From military tech to a medical device
Raytheon UK to build ventilators for Coronavirus pandemic
The employees working at Raytheon UK’s manufacturing facility in Glenrothes, Scotland, are no strangers when it comes to assembling vital components that help protect the men and women of the UK armed forces and allies.
Soon their efforts will shift to a project that hits even closer to home – building ventilators for severely ill patients suffering from COVID-19, among them family, friends and neighbours.
“Our team already has a no-fail mentality,” said Paul Johnston, Raytheon UK manufacturing director. “We have a history of building safety-critical, life-critical components and parts, so our people already have that mindset and culture going into what we’re doing with the ventilators.”
Raytheon UK, a Raytheon Technologies company, has teamed with Babcock International Group to manufacture a new ventilator called the Zephyr Plus, specifically designed for treating COVID-19 patients.
“We’ll start building a few units in Glenrothes in the next week and then begin volume production in Livingston … later,” Johnston said.
Livingston is a new Raytheon UK manufacturing facility about 15 miles west of Edinburgh. It just opened its doors in the third week of March 2020. The plant wasn’t supposed to become operational until next year, but COVID-19 sped up those plans.
“It was fortuitous that we had just signed the agreement for Livingston facility, but it was also a challenge,” said Paul Jarvie, Raytheon UK operations manager. “We had planned about six to eight months to bring Livingston online. We did it in six weeks.”
“More importantly, we’re making employee safety a top priority, following social distancing practices, so we’ll have to make some adjustments to the lines,” said Donald Gunn, who is leading the project for Raytheon UK. “What I’m proud of is the first product to come out of this new factory will be a ventilator, which are desperately needed…it will be very exciting to see the first one come out of the new building.”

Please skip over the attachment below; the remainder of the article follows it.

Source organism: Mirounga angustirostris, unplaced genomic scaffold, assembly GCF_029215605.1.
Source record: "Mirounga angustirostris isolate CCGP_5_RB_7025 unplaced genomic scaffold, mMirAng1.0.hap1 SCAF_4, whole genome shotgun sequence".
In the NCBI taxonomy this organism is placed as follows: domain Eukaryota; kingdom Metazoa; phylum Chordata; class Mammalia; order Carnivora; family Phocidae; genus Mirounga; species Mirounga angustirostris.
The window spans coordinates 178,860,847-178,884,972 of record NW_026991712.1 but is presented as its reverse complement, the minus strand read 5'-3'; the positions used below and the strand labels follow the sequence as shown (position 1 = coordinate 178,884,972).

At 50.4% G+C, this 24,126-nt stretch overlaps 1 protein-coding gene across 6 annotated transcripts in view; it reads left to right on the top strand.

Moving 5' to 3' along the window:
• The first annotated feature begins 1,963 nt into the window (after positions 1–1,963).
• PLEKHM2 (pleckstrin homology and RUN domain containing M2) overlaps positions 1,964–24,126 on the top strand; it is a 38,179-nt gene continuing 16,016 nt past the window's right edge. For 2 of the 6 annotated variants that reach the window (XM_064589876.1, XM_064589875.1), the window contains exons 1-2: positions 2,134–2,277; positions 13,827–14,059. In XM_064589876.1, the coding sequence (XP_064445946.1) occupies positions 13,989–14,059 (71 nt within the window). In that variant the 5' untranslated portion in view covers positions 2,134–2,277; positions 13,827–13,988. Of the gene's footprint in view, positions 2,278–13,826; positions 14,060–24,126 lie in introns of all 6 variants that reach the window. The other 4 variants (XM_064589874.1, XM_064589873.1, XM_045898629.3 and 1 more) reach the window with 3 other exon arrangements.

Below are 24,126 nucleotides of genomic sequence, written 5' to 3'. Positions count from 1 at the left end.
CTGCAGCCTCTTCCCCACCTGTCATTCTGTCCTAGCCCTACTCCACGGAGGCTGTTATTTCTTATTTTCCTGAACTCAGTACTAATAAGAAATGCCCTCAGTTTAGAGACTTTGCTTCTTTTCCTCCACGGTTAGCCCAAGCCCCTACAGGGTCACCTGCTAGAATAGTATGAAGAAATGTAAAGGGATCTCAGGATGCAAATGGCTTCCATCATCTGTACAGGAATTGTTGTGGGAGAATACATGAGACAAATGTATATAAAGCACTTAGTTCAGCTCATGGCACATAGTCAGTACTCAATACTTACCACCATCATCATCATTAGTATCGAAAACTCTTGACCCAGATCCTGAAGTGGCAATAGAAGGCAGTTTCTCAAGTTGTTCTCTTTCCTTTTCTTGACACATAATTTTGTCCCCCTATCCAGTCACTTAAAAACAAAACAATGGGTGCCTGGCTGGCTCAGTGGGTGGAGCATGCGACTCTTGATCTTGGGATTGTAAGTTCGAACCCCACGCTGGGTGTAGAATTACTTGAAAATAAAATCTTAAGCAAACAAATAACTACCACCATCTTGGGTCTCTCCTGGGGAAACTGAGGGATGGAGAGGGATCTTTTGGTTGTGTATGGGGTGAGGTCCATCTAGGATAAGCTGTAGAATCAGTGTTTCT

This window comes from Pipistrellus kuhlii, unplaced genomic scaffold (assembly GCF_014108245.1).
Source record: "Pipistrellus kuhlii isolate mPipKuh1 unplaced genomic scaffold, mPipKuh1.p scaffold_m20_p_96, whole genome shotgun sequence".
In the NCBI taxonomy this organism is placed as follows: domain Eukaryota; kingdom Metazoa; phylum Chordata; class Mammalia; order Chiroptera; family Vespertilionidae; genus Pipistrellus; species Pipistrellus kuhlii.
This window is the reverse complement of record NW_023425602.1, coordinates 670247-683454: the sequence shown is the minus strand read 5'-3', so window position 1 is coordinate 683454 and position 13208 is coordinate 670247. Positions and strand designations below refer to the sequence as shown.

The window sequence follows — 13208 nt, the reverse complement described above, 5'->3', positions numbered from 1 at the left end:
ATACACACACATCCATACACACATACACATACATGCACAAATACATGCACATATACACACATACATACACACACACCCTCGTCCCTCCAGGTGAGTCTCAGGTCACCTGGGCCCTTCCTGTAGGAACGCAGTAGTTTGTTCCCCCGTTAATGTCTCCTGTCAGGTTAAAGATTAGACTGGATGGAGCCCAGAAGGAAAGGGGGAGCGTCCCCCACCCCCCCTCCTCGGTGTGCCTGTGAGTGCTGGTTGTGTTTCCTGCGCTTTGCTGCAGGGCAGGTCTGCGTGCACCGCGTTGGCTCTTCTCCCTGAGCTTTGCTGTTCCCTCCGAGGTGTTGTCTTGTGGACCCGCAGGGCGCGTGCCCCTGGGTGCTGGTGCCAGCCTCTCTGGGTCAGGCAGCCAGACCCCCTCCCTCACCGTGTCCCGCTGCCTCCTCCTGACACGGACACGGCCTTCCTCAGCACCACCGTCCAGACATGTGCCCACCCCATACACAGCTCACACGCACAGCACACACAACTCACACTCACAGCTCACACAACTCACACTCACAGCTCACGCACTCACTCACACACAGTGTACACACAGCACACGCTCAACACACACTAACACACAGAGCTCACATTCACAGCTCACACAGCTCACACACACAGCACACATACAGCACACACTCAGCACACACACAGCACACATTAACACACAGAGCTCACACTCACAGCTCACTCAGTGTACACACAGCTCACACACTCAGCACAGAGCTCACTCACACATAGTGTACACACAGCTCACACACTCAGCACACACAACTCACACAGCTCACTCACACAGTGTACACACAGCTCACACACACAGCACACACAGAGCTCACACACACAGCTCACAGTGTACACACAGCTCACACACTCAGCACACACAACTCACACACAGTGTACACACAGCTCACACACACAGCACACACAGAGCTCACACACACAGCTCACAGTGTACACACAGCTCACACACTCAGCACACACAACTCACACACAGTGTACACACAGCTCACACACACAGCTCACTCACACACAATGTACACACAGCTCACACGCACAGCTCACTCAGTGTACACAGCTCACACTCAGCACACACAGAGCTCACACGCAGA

Jarvie said ventilator production will not impact or interrupt their normal manufacturing operations, crediting the standup of the Livingston factory and the hiring of short-term employees. And he said that there’s been no shortage of volunteers among Raytheon UK employees who have asked him how they can help.
“It’s a privilege, but it’s a heavy responsibility because of what we’re going to build.” Jarvie said. “We’re looking to build ventilators that will save people’s lives. That’s ultimately what we’re doing, and every member of the team that’s supporting us is absolutely focused on that end goal. There’s absolutely no debate.”
For a factory that manufactures technology and components for space and the battlefield, fabricating ventilators composed of only 60 components should be straightforward.
“What we’re finding is that our standards and our processes are very, very complementary to what our NHS customer wants,” Jarvie said. “We’re applying what’s already in our ‘DNA’ to a new area but using the same methodology, using the same rigor, the same thought processes that we do with all programs that we bring on stream.”
As the media has widely reported, when a COVID-19 patient needs a ventilator, their condition is critical. They can’t breathe on their own, and they need a machine, a ventilator, to pump oxygen into their lungs.
“If it stays in the box and gathers dust, fantastic,” Jarvie said, “but having that capability and knowing that you’ve got a quality product that could save somebody’s life, that's what it’s there for, you know, that's the key thing.”